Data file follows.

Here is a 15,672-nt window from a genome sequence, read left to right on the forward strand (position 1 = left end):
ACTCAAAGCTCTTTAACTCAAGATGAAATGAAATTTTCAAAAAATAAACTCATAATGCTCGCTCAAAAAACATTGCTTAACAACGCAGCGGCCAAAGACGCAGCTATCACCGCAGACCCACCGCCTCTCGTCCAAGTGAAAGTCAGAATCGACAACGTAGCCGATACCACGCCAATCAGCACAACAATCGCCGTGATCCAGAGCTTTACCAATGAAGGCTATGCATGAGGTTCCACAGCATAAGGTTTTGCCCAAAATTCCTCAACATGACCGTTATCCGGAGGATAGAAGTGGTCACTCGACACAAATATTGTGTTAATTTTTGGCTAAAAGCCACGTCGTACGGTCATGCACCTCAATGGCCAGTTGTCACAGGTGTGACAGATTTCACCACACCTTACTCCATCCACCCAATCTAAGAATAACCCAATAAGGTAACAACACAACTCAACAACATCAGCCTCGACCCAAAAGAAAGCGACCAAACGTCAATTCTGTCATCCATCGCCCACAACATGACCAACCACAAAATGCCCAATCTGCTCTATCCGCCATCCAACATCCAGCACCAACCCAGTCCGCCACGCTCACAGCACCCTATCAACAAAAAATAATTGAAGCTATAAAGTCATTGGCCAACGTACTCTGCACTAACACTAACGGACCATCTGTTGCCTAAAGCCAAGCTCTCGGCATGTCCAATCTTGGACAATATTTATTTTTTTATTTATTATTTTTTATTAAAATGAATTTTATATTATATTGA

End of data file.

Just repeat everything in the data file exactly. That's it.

Here is a 15,672-nt window from a genome sequence, read left to right on the forward strand (position 1 = left end):
ACTCAAAGCTCTTTAACTCAAGATGAAATGAAATTTTCAAAAAATAAACTCATAATGCTCGCTCAAAAAACATTGCTTAACAACGCAGCGGCCAAAGACGCAGCTATCACCGCAGACCCACCGCCTCTCGTCCAAGTGAAAGTCAGAATCGACAACGTAGCCGATACCACGCCAATCAGCACAACAATCGCCGTGATCCAGAGCTTTACCAATGAAGGCTATGCATGAGGTTCCACAGCATAAGGTTTTGCCCAAAATTCCTCAACATGACCGTTATCCGGAGGATAGAAGTGGTCACTCGACACAAATATTGTGTTAATTTTTGGCTAAAAGCCACGTCGTACGGTCATGCACCTCAATGGCCAGTTGTCACAGGTGTGACAGATTTCACCACACCTTACTCCATCCACCCAATCTAAGAATAACCCAATAAGGTAACAACACAACTCAACAACATCAGCCTCGACCCAAAAGAAAGCGACCAAACGTCAATTCTGTCATCCATCGCCCACAACATGACCAACCACAAAATGCCCAATCTGCTCTATCCGCCATCCAACATCCAGCACCAACCCAGTCCGCCACGCTCACAGCACCCTATCAACAAAAAATAATTGAAGCTATAAAGTCATTGGCCAACGTACTCTGCACTAACACTAACGGACCATCTGTTGCCTAAAGCCAAGCTCTCGGCATGTCCAATCTTGGACAATATTTATTTTTTTATTTATTATTTTTTATTAAAATGAATTTTATATTATATTGA